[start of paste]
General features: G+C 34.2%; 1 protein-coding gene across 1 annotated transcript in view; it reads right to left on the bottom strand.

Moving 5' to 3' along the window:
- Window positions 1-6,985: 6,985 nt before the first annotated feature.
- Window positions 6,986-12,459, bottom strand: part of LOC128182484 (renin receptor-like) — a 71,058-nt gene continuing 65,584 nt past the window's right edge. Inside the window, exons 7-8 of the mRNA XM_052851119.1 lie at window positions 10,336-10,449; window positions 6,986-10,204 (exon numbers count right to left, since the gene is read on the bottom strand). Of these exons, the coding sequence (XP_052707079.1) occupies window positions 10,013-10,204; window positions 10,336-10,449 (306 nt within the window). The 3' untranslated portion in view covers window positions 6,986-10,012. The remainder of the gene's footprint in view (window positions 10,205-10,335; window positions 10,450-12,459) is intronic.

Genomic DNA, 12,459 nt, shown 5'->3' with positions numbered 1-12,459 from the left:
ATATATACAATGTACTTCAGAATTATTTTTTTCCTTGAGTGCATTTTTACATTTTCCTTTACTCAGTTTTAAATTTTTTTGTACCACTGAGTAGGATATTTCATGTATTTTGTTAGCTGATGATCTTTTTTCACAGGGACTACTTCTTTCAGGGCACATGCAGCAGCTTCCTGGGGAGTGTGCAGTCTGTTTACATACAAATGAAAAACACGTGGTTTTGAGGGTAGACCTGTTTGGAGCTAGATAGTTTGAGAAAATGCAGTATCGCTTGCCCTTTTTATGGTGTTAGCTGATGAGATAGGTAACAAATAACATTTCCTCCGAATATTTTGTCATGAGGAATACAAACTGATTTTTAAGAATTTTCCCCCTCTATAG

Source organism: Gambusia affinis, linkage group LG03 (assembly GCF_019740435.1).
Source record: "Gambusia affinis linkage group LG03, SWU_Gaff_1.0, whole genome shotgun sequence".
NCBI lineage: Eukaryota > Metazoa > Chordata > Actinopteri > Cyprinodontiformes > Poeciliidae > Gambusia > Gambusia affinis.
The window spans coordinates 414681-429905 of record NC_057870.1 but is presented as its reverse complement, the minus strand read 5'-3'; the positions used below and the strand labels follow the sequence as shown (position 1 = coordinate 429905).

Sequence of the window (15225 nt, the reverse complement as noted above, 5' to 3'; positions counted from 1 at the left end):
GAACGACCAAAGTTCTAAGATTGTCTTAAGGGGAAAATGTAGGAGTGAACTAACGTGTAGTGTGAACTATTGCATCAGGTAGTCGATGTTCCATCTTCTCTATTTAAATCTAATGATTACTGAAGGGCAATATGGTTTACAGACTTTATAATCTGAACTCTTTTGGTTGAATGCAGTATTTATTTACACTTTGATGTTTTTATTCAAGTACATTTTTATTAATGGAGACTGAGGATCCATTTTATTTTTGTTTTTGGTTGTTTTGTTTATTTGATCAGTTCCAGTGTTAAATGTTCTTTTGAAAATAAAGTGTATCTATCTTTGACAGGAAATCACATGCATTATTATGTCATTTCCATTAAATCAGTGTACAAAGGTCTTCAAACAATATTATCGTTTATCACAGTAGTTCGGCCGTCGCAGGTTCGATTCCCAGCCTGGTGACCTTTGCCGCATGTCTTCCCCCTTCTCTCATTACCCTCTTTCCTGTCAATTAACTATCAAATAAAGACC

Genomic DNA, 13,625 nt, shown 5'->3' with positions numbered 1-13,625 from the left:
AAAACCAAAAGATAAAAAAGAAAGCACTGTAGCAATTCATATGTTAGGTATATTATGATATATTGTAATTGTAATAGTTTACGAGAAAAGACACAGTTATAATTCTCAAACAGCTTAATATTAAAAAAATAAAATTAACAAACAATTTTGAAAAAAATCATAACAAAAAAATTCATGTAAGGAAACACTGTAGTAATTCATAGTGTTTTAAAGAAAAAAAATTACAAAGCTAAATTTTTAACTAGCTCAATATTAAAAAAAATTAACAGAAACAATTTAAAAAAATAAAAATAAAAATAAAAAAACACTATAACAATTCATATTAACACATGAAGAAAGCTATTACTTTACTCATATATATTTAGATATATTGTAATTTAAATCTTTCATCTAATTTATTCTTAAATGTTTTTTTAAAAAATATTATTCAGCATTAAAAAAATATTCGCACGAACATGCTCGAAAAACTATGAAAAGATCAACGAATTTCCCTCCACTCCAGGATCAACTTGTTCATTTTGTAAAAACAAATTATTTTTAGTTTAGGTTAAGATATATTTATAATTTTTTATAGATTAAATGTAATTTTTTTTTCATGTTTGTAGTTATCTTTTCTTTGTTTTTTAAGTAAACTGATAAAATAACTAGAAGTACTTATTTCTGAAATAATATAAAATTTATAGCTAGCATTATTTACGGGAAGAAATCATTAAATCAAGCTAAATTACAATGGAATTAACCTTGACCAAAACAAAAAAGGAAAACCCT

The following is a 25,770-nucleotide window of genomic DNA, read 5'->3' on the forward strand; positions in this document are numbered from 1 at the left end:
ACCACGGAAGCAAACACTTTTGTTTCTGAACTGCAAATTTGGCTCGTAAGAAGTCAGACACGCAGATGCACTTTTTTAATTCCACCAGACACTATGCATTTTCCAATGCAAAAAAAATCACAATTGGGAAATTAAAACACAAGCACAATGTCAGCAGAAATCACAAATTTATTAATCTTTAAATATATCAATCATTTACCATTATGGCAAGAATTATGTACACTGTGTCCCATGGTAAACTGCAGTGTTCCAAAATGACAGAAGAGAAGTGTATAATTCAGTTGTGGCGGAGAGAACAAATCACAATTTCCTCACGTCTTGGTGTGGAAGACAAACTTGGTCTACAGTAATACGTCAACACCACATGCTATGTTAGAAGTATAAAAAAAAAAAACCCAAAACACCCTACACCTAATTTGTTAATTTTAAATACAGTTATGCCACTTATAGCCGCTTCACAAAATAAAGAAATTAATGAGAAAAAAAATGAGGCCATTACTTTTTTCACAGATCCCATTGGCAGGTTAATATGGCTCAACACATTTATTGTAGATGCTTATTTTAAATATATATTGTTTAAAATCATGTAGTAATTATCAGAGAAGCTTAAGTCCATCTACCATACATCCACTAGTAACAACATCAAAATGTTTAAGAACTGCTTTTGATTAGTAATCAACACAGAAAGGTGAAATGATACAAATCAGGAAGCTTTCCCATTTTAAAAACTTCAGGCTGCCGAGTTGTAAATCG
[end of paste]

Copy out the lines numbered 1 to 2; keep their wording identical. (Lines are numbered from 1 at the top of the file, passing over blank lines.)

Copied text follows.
General features: G+C 34.2%; 1 protein-coding gene across 1 annotated transcript in view; it reads right to left on the bottom strand.

Moving 5' to 3' along the window: